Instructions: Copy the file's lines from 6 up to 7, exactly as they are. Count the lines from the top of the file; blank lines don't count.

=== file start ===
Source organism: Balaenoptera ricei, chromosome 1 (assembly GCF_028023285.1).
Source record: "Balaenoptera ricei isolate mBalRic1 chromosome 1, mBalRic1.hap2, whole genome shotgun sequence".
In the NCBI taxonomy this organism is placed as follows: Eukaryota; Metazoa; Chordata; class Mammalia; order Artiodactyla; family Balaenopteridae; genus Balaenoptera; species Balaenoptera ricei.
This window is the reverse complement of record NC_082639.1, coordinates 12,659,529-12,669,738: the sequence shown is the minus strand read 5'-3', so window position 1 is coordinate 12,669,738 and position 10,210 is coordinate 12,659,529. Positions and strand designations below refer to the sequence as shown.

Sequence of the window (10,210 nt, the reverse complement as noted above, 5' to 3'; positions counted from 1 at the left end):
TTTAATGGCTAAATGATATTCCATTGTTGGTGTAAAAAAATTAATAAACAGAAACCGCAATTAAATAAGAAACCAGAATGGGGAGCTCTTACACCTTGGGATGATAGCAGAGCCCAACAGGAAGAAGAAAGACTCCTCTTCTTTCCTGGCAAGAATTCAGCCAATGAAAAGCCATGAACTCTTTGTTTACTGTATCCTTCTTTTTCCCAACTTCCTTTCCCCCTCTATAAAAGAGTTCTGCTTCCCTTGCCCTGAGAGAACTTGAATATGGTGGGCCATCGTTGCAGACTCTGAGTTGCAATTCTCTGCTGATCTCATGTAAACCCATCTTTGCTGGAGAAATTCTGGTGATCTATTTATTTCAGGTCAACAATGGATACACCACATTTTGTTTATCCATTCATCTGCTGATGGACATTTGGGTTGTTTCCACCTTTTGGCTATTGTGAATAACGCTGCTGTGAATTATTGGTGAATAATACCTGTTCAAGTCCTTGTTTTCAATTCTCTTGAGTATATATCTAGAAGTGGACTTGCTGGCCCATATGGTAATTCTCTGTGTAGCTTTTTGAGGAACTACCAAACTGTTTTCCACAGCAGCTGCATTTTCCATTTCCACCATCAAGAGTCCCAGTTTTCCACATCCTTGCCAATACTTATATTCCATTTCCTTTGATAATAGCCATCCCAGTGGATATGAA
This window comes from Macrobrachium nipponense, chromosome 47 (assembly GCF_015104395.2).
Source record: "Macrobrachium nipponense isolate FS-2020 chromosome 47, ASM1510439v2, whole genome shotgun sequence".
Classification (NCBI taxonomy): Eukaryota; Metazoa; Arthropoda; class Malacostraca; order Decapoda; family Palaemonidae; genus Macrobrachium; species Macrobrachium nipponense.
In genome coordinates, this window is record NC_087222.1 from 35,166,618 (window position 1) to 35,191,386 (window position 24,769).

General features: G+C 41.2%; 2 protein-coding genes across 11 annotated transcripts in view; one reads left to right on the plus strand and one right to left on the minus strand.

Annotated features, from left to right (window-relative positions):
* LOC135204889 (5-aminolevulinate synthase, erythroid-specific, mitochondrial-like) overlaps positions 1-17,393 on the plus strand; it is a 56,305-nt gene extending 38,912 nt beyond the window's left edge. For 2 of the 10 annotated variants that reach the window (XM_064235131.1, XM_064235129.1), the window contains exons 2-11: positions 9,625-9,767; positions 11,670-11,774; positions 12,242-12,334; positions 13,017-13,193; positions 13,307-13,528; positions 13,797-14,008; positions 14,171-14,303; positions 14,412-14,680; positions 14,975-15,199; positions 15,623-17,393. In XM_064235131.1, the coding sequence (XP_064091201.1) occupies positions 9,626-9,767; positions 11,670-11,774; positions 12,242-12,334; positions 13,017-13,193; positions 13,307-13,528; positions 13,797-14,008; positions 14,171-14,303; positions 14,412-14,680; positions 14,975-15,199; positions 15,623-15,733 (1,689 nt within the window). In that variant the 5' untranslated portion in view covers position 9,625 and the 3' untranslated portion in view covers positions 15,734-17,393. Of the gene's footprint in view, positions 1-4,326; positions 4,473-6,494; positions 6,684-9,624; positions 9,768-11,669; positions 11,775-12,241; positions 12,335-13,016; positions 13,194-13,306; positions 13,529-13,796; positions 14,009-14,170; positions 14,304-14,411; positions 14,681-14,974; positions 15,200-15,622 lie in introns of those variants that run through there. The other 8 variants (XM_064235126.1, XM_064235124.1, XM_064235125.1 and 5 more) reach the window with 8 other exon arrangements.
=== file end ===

TTTAATGGCTAAATGATATTCCATTGTTGGTGTAAAAAAATTAATAAACAGAAACCGCAATTAAATAAGAAACCAGAATGGGGAGCTCTTACACCTTGGGATGATAGCAGAGCCCAACAGGAAGAAGAAAGACTCCTCTTCTTTCCTGGCAAGAATTCAGCCAATGAAAAGCCATGAACTCTTTGTTTACTGTATCCTTCTTTTTCCCAACTTCCTTTCCCCCTCTATAAAAGAGTTCTGCTTCCCTTGCCCTGAGAGAACTTGAATATGGTGGGCCATCGTTGCAGACTCTGAGTTGCAATTCTCTGCTGATCTCATGTAAACCCATCTTTGCTGGAGAAATTCTGGTGATCTATTTATTTCAGGTCAACAATGGATACACCACATTTTGTTTATCCATTCATCTGCTGATGGACATTTGGGTTGTTTCCACCTTTTGGCTATTGTGAATAACGCTGCTGTGAATTATTGGTGAATAATACCTGTTCAAGTCCTTGTTTTCAATTCTCTTGAGTATATATCTAGAAGTGGACTTGCTGGCCCATATGGTAATTCTCTGTGTAGCTTTTTGAGGAACTACCAAACTGTTTTCCACAGCAGCTGCATTTTCCATTTCCACCATCAAGAGTCCCAGTTTTCCACATCCTTGCCAATACTTATATTCCATTTCCTTTGATAATAGCCATCCCAGTGGATATGAA
This window comes from Macrobrachium nipponense, chromosome 47 (assembly GCF_015104395.2).